Audrey Hepburn / Ariane's love for obviously aging Cooper/Flanagan becomes not just her powerless surrender to his machine-perfect seduction, complete with his own Gypsy orchestra, but also her *empowered* rescue of him.
Hepburn's empowered Ariane shows Cooper's Flanagan real love before it is too late for him ever to experience it.
Cary Grant would not have been able to carry off this aspect of the movie as is, and Hepburn would not have achieved the stature opposite Grant that she does achieve opposite Cooper.
Now, as for the movie's pace.
Wilder is a craftsmen and real movie lovers will drool over every frame of every scene. Wilder delivers sight gags, throwaway lines, fully developed secondary characters. I've seen this movie perhaps a dozen times and every time I see it I see something new, it is that rich, that packed with evidence of Wilder's craftsmanship, and his determination to produce a worthy tribute to his own master, Ernest Lubitsch.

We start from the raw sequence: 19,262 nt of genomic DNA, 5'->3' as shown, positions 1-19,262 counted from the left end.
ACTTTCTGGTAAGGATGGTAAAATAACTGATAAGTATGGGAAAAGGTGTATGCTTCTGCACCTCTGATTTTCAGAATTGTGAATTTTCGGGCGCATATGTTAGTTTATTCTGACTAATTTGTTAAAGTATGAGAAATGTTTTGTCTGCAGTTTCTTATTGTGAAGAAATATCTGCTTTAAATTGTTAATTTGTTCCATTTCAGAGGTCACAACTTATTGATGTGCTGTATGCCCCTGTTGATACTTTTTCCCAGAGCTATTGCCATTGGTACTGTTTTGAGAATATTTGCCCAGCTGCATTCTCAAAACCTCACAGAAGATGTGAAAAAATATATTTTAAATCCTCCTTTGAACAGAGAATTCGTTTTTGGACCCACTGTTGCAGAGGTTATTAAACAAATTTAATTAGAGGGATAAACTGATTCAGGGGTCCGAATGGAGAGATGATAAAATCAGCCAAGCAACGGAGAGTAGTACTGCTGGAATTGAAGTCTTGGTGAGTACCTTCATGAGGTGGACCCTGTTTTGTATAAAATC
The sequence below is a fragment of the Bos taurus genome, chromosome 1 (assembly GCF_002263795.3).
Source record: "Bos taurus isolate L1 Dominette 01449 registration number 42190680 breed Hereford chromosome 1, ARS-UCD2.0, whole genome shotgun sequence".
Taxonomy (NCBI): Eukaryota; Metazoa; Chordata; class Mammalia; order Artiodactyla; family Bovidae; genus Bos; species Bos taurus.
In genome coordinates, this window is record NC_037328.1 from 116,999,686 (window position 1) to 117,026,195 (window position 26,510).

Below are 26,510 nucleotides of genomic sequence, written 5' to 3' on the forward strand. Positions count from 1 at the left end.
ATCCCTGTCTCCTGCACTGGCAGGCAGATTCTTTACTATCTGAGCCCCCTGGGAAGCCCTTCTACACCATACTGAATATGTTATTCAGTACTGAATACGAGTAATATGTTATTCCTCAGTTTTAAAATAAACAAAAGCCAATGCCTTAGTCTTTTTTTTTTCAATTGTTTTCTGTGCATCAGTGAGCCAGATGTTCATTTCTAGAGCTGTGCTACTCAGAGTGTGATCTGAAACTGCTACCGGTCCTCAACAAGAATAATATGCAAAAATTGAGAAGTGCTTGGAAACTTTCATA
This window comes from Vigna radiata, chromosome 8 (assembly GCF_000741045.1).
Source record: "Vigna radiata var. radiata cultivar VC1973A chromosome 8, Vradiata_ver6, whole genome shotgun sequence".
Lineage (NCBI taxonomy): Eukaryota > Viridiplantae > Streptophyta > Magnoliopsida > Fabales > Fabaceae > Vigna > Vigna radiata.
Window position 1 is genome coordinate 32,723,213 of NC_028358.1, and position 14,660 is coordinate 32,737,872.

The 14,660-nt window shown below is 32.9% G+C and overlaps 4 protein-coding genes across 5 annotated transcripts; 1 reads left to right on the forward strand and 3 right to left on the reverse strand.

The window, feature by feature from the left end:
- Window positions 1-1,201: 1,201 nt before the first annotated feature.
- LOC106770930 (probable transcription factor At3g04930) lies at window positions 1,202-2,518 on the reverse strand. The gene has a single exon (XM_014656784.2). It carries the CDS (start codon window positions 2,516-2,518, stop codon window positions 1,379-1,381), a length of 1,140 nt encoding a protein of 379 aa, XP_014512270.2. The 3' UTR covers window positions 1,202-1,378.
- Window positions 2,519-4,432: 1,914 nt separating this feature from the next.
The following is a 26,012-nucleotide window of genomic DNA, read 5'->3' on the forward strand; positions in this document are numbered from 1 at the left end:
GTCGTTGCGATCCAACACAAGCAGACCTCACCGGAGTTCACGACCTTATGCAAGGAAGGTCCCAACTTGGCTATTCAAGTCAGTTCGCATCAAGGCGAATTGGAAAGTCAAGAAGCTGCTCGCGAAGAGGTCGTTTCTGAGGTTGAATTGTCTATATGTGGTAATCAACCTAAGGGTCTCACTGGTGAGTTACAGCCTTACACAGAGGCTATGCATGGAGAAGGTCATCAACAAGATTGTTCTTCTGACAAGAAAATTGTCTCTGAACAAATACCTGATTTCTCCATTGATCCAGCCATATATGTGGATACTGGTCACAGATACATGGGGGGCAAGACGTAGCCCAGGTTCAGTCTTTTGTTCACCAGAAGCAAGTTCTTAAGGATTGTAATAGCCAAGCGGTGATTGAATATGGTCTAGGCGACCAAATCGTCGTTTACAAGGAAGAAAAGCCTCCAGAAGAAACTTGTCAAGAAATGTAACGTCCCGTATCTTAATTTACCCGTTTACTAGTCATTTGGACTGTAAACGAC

Wilder is wildly successful. Tiny bits reward me for returning to this movie. Maurice Chevalier's hand gestures. The black and white cinematography of Paris. The lovers who kiss through street sweepers.
"The Gypsies," as they are listed in the title credits. The moment when one Gypsy stands out from his orchestra and steps forward, sensing a heightening of romance, and begins to play from his very soul. Watch his face. It says so much. How many times has he stepped forward like that during one of Flanagan's seductions? And yet he, no less than Flanagan's latest lover, is fully in thrall to the True Romance of the moment.
And, and ... Audrey Hepburn. She is a goddess here, no more, no less. Gamine like, and radiating the wisdom of the ages. I don't think Hepburn shines any brighter, or hotter, in any other movie, and, again, it is exactly Cooper's obviously ravagement by time that makes Hepburn so strong here.
This movie is funny. It is romantic. It is a salute by one master filmmaker to another. It is a rich display of craftsmanship. It is one of the very best.
I'm grateful to Wilder for "Love in the Afternoon."